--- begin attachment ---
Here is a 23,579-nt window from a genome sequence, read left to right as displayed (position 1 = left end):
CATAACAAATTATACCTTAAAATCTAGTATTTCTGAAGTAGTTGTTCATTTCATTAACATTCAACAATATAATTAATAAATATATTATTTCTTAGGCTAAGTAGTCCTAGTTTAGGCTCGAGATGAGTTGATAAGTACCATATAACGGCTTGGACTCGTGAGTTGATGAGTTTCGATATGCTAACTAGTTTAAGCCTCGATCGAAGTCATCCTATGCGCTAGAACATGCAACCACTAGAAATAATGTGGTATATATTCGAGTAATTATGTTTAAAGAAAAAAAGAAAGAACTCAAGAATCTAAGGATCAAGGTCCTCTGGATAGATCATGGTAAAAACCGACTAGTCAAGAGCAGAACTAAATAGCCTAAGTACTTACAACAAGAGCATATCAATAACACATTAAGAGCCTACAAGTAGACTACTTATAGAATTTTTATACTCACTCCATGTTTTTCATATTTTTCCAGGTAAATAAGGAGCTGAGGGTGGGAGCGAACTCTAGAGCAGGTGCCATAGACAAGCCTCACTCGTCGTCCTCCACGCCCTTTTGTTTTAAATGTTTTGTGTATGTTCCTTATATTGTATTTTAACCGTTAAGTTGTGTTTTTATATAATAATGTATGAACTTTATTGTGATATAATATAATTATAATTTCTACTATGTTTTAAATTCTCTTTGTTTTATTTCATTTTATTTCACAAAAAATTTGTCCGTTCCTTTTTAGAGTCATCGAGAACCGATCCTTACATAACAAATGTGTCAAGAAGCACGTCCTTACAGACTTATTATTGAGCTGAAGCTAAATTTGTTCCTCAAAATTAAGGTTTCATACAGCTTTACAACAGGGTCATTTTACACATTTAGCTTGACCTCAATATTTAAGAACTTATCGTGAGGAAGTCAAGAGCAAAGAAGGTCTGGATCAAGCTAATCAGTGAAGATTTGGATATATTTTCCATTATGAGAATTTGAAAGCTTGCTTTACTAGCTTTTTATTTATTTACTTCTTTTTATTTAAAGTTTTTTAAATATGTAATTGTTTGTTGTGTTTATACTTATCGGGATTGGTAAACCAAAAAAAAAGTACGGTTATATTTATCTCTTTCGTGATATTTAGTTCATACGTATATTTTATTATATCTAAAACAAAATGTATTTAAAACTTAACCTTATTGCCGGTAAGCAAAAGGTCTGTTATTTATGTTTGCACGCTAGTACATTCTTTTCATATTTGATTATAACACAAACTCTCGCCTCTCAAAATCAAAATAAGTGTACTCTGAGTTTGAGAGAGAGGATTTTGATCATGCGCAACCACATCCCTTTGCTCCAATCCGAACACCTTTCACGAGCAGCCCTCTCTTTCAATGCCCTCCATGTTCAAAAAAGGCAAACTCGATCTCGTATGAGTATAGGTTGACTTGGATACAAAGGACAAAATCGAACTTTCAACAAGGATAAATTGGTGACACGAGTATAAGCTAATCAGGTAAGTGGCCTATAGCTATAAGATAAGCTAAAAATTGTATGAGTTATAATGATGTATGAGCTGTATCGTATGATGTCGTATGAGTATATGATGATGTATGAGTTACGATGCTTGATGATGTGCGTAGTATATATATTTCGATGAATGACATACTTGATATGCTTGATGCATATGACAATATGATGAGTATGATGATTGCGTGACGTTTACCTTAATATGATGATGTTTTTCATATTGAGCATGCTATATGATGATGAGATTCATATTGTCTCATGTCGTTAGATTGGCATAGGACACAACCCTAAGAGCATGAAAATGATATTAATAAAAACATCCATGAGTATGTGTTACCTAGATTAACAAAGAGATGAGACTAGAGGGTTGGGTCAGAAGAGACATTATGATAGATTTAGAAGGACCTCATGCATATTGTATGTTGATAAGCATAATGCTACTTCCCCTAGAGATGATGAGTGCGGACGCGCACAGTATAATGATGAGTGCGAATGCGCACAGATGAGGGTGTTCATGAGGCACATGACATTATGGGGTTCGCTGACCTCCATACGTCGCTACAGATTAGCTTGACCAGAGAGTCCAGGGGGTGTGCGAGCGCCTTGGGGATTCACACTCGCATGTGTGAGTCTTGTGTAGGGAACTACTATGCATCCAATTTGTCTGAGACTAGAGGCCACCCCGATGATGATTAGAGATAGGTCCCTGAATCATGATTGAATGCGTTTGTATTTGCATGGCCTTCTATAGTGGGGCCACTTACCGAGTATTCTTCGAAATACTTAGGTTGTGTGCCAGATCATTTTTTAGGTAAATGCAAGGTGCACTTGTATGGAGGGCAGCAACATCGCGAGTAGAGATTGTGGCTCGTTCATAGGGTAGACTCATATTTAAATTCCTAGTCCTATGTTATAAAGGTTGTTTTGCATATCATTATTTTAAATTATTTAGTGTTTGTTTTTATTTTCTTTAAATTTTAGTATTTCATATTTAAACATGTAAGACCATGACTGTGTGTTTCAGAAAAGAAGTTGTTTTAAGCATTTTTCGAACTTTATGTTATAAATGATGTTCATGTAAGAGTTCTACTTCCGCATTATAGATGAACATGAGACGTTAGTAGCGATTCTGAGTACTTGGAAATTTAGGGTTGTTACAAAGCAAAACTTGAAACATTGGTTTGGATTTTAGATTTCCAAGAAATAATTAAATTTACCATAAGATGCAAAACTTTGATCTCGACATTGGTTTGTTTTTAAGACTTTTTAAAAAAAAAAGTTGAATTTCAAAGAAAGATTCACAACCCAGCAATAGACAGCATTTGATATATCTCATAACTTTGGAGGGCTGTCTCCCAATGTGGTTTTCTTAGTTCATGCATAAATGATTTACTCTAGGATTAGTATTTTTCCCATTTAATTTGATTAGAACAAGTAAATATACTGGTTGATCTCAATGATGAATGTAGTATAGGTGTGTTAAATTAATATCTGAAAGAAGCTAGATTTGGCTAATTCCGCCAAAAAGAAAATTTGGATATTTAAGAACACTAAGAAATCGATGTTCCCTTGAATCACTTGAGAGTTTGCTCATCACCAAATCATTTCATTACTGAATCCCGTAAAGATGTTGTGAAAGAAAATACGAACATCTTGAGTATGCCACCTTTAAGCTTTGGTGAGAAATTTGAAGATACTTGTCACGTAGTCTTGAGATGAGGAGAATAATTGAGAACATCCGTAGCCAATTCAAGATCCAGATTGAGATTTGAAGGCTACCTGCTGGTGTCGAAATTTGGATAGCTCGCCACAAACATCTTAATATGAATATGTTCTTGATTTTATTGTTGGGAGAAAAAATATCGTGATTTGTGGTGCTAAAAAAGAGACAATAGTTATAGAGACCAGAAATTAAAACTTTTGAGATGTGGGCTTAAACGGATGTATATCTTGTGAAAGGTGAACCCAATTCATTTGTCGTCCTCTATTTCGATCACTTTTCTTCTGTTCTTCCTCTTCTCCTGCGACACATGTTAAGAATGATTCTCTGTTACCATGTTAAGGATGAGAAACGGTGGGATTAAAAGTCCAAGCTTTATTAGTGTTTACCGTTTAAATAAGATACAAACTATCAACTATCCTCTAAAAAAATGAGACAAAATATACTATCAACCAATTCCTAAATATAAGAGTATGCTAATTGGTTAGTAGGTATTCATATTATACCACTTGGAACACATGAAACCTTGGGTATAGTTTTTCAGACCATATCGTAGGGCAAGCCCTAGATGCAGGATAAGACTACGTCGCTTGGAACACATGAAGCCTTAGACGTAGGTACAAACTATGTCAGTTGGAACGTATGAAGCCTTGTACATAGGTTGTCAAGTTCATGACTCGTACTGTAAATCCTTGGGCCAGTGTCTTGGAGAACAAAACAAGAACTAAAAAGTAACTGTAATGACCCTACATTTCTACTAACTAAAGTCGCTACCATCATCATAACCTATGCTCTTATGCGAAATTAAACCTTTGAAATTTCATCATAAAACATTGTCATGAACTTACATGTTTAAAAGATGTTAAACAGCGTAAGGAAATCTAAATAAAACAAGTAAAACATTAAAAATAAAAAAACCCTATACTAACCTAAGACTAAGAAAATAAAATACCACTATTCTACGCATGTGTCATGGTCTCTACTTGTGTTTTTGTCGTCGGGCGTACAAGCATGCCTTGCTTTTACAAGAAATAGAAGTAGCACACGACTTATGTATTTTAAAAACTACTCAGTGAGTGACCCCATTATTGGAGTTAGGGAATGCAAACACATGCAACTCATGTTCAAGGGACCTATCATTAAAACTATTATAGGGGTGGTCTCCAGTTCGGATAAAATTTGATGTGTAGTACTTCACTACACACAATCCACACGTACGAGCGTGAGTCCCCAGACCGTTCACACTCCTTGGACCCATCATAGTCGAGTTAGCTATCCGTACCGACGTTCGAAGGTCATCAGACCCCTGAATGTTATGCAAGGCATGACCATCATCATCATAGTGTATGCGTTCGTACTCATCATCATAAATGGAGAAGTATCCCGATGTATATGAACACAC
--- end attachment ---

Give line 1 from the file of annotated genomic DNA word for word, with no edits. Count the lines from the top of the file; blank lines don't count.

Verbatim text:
Here is a 23,579-nt window from a genome sequence, read left to right as displayed (position 1 = left end):